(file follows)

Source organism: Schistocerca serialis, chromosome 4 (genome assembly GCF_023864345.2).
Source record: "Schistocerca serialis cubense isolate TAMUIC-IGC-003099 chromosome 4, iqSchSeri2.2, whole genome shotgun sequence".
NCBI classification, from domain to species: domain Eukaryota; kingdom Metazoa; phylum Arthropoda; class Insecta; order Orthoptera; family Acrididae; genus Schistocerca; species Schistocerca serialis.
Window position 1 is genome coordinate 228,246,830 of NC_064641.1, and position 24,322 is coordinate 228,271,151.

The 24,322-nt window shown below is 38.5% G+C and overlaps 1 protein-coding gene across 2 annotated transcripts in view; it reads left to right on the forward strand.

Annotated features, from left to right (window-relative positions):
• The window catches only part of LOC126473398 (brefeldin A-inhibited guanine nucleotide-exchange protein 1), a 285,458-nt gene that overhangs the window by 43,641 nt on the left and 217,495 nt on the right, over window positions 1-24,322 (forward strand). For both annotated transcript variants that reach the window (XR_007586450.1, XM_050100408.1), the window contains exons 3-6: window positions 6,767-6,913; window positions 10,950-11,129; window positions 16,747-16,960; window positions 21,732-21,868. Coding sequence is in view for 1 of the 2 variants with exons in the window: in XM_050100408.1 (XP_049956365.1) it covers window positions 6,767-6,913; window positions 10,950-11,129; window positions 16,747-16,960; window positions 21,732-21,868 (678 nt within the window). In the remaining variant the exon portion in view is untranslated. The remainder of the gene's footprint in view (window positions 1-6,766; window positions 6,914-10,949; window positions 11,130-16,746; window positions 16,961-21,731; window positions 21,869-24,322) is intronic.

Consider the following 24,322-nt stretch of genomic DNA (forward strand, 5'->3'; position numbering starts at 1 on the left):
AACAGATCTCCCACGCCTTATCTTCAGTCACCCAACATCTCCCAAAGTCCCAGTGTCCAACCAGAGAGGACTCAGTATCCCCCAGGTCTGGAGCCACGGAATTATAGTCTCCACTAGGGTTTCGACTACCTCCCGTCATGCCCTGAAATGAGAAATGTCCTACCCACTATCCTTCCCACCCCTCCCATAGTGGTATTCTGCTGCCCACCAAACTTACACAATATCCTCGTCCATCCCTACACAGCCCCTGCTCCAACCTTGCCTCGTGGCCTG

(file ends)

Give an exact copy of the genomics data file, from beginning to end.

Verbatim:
Source organism: Schistocerca serialis, chromosome 4 (genome assembly GCF_023864345.2).
Source record: "Schistocerca serialis cubense isolate TAMUIC-IGC-003099 chromosome 4, iqSchSeri2.2, whole genome shotgun sequence".
NCBI classification, from domain to species: domain Eukaryota; kingdom Metazoa; phylum Arthropoda; class Insecta; order Orthoptera; family Acrididae; genus Schistocerca; species Schistocerca serialis.
Window position 1 is genome coordinate 228,246,830 of NC_064641.1, and position 24,322 is coordinate 228,271,151.

The 24,322-nt window shown below is 38.5% G+C and overlaps 1 protein-coding gene across 2 annotated transcripts in view; it reads left to right on the forward strand.

Annotated features, from left to right (window-relative positions):
• The window catches only part of LOC126473398 (brefeldin A-inhibited guanine nucleotide-exchange protein 1), a 285,458-nt gene that overhangs the window by 43,641 nt on the left and 217,495 nt on the right, over window positions 1-24,322 (forward strand). For both annotated transcript variants that reach the window (XR_007586450.1, XM_050100408.1), the window contains exons 3-6: window positions 6,767-6,913; window positions 10,950-11,129; window positions 16,747-16,960; window positions 21,732-21,868. Coding sequence is in view for 1 of the 2 variants with exons in the window: in XM_050100408.1 (XP_049956365.1) it covers window positions 6,767-6,913; window positions 10,950-11,129; window positions 16,747-16,960; window positions 21,732-21,868 (678 nt within the window). In the remaining variant the exon portion in view is untranslated. The remainder of the gene's footprint in view (window positions 1-6,766; window positions 6,914-10,949; window positions 11,130-16,746; window positions 16,961-21,731; window positions 21,869-24,322) is intronic.

Consider the following 24,322-nt stretch of genomic DNA (forward strand, 5'->3'; position numbering starts at 1 on the left):
AACAGATCTCCCACGCCTTATCTTCAGTCACCCAACATCTCCCAAAGTCCCAGTGTCCAACCAGAGAGGACTCAGTATCCCCCAGGTCTGGAGCCACGGAATTATAGTCTCCACTAGGGTTTCGACTACCTCCCGTCATGCCCTGAAATGAGAAATGTCCTACCCACTATCCTTCCCACCCCTCCCATAGTGGTATTCTGCTGCCCACCAAACTTACACAATATCCTCGTCCATCCCTACACAGCCCCTGCTCCAACCTTGCCTCGTGGCCTG